value would correspond to a 95% confidence level, times and then you would
have times the standard error of her statistic. And so in this case it
would be the square root, it would be the standard error
of her sample proportion, which is the sample
proportion times one minus the sample proportion, all
of that over her sample size. Now she wants the margin of
error to be no more than 2%. So the margin of error is
this part right over here. So this part right over there, she wants to be no more than 2%, has to be less than or equal to 2%, that green color is kind of too shocking. It's unpleasant, all right. (laughing) Less than or equal to 2% right over here. So how do we figure that out? Well the first thing let's
just make sure we incorporate the 95% confidence level. So we could look at a z-table. Remember 95% confidence level, that means if we have a
normal distribution here, if we have a normal distribution here, 95% confidence level means the number of standard
deviations we need to go above and beyond this
in order to capture 95% of the area right over here. So this would be 2.5% that
is unshaded at the top right over there, and
then this would be 2.5% right over here. And we could look up in a z-table, and if you were to look up in a z-table, you would not look up 95%. You would look up the
percentage that would leave 2.5% unshaded at the top. So you would actually look up 97.5%. But it's good to know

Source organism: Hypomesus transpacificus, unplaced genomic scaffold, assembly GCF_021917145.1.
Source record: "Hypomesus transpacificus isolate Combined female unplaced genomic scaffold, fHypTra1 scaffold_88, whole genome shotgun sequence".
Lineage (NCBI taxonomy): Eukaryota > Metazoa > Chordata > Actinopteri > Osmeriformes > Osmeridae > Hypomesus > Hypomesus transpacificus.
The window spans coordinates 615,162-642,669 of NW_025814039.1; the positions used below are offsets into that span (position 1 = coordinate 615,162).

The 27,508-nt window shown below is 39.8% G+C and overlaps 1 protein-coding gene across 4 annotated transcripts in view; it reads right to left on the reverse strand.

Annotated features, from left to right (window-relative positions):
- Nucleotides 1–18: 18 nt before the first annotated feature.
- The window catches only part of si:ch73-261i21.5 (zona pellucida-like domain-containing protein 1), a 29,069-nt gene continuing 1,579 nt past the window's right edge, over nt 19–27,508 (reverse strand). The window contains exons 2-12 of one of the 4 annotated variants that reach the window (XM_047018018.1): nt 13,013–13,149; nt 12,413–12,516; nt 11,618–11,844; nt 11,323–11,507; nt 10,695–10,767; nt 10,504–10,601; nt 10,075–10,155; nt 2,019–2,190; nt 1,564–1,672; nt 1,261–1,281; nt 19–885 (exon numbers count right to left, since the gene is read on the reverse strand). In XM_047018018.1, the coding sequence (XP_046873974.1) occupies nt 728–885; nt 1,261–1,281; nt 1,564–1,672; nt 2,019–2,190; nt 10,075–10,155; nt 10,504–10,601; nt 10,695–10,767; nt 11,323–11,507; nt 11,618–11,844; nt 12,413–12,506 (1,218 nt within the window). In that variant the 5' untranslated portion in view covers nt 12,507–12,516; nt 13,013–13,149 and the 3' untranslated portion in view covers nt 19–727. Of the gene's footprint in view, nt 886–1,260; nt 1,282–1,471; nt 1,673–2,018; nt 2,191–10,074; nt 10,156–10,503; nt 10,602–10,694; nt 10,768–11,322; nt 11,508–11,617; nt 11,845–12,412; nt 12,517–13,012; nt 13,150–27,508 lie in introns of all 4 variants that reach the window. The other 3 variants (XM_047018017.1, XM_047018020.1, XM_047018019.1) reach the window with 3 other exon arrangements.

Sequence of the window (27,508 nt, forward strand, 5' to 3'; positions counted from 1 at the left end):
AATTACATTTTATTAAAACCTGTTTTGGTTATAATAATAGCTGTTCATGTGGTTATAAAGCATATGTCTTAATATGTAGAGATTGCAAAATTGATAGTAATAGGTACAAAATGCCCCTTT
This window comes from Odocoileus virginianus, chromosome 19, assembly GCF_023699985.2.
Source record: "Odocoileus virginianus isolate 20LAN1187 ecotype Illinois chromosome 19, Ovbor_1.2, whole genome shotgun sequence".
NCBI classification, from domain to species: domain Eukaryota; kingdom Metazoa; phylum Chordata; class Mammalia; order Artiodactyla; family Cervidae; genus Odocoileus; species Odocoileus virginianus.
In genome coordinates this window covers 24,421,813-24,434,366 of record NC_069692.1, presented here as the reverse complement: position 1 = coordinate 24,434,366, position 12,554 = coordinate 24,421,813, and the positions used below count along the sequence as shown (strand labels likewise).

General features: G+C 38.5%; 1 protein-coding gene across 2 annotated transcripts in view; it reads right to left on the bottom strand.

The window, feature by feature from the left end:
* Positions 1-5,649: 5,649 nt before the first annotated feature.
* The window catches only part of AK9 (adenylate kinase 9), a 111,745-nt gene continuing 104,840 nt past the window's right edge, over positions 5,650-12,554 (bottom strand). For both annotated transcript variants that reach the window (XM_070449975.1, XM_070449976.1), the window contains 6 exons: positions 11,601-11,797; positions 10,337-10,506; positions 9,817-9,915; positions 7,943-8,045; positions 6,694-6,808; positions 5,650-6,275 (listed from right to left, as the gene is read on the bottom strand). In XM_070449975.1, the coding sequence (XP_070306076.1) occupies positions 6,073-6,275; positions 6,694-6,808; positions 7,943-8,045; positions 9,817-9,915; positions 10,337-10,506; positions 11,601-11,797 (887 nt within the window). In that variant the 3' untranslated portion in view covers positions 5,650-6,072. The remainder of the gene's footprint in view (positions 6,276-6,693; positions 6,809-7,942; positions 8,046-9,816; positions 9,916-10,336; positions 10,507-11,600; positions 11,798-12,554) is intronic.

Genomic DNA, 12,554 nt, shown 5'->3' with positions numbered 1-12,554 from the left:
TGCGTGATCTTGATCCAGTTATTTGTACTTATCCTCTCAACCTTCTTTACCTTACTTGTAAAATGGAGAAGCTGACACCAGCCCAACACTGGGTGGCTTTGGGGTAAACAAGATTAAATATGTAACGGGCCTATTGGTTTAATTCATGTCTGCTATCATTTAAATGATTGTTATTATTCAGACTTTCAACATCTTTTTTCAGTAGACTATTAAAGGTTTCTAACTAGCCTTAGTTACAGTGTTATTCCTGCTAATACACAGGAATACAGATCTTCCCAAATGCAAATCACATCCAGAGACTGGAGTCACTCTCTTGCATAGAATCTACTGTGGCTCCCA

in general that at a 95% confidence level, you're looking at a
critical value of 1.96. And that's just something good to know. We could of course look
it up on a z-table. So this is 1.96. And so this is going to
be 1.96 right over here. But what about p hat? We don't know what p
hat is until we actually take the sample, but
this whole question is, how large of a sample should we take. Well remember we want
this stuff right over here that I'm now circling or
squaring in this less, less bright color,
(laughing) this blue color. We want this thing to be
less than or equal to 2%. This is our margin of error. And so what we could do is we could pick a sample proportion, we don't know if that's
what it's going to be, that maximizes this right over here. Because if we maximize this, we know that we're
essentially figuring out the largest thing that
this could end up being, and then we'll be safe. So the p hat, the maximum p hat, and so if you wanna maximize
p hat times one minus p hat, you could do some trial and error here. This is a fairly simple quadratic. It's actually going to be p hat is 0.5, and I wanna be, I
wanna emphasize we don't know. She didn't even perform the sample yet. She didn't even take the random sample and calculate the sample proportion, but we wanna figure out what n to take, and so to be safe she says okay, well what sample proportion would maximize my margin of error? And so let me just
assume that and then let me calculate n. So let me set up an inequality here. We want 1.96, that's our critical value, times the square root of, we're just going to assume